We present a web-based cross-platform adaptive music player that combines music information retrieval (MIR) and audio processing technologies with the interaction capabilities offered by GPS-equipped mobile devices. The application plays back a list of music tracks, which are linked to geographic paths in a map. The music player has two main enhanced features that adjust to the location of the user, namely, adaptable length of the songs and automatic transitions between tracks. Music tracks are represented as data packages containing audio and metadata (descriptive and behavioral) that builds on the concept of Digital Music Object (DMO). This representation, in line with nextgeneration web technologies, allows for exible production and consumption of novel musical experiences. A content provider assembles a data pack with music, descriptive analysis and action parameters that users can experience and control within the restrictions and templates defined by the provider.
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    Time Stretching & Pitch Shifting with the Web Audio API: Where are we at?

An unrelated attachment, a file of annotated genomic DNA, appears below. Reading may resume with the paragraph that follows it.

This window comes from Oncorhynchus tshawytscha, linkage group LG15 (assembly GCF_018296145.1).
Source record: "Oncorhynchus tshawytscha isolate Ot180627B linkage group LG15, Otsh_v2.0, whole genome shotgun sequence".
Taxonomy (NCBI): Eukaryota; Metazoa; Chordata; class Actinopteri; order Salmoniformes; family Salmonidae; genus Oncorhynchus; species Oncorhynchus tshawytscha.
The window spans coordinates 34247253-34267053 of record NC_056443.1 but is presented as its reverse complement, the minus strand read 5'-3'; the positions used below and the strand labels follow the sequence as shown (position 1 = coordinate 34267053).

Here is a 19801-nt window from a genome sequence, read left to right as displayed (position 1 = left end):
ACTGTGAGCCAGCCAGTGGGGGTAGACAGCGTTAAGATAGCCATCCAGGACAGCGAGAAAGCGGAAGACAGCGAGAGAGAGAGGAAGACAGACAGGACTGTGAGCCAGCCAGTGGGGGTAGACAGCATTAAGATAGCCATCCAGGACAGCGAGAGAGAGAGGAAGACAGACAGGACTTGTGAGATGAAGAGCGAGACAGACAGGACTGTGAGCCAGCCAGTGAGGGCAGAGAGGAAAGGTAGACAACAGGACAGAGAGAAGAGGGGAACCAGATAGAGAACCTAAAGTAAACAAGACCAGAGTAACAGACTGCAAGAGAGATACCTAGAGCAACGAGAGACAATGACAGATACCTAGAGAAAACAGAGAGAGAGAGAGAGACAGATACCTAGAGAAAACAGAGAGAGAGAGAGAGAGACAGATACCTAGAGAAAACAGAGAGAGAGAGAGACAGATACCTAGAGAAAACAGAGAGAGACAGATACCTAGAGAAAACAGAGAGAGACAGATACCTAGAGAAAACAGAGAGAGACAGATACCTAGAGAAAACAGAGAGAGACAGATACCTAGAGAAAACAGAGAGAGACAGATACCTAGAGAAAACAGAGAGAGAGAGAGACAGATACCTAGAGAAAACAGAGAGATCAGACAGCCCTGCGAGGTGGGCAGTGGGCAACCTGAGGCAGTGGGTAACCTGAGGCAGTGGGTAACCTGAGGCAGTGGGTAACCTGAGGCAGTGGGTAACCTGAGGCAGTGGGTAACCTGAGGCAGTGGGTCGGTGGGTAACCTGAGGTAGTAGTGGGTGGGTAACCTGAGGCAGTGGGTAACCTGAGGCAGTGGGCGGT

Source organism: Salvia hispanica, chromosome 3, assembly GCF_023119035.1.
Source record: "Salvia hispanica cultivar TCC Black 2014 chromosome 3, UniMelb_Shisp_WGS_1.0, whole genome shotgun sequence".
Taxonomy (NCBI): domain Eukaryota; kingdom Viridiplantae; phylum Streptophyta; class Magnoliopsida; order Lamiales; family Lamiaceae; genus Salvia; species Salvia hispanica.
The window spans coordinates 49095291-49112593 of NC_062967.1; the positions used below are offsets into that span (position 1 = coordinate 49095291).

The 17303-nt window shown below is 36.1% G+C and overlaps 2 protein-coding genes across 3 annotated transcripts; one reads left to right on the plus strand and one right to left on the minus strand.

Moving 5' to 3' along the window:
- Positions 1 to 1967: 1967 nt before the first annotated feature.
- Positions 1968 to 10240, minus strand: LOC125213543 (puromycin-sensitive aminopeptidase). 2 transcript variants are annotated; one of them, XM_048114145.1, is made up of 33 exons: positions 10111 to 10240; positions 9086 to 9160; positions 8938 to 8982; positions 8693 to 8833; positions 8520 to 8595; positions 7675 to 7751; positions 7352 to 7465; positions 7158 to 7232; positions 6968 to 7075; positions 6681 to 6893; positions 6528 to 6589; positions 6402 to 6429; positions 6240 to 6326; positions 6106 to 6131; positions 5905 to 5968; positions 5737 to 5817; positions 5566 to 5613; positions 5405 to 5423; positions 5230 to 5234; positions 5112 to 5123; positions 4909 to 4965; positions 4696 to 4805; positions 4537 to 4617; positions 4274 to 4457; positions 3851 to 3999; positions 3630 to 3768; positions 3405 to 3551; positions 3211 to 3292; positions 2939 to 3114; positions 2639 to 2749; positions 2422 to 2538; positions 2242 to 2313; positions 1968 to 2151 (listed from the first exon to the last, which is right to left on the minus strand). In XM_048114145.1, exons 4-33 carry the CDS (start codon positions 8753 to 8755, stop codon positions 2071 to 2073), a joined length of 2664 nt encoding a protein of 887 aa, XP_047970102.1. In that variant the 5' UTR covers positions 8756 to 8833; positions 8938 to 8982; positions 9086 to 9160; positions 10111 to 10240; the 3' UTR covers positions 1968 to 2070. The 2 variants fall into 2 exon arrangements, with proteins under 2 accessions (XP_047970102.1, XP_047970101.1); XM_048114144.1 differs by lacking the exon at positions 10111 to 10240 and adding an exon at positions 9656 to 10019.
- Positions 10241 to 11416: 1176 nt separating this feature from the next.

(Georgia Institute of Technology, 2016-04) Dias, Bruno ; Matos, David M. ; Davies, Matthew E. P. ; Pinto, H. Sofia
    Audio time stretching and pitch shifting are operations that all major commercial and/or open source Digital Audio Workstations, DJ Mixing Software and Live Coding Suites offer. These operations allow users to change the duration of audio files while maintaining the pitch and vice-versa. Such operations enable DJs to speed up or slow down songs in order to mix them by aligning the beats. Unfortunately, there are few (and experimental) client-side JavaScript implementations of these two operations. In this paper, we review the current state of the art for client-side implementations of time stretching and pitch shifting, their limitations, and describe new implementations for two well-known algorithms: (1) Phase Vocoder with Identity Phase Lock and (2) a modified version of Overlap & Add. Additionally, we discuss some issues related to the Web Audio API (WAA) and frequency-based audio processing regarding latency and audio quality in pitch shifting and time stretching towards raising awareness about possible changes in the WAA.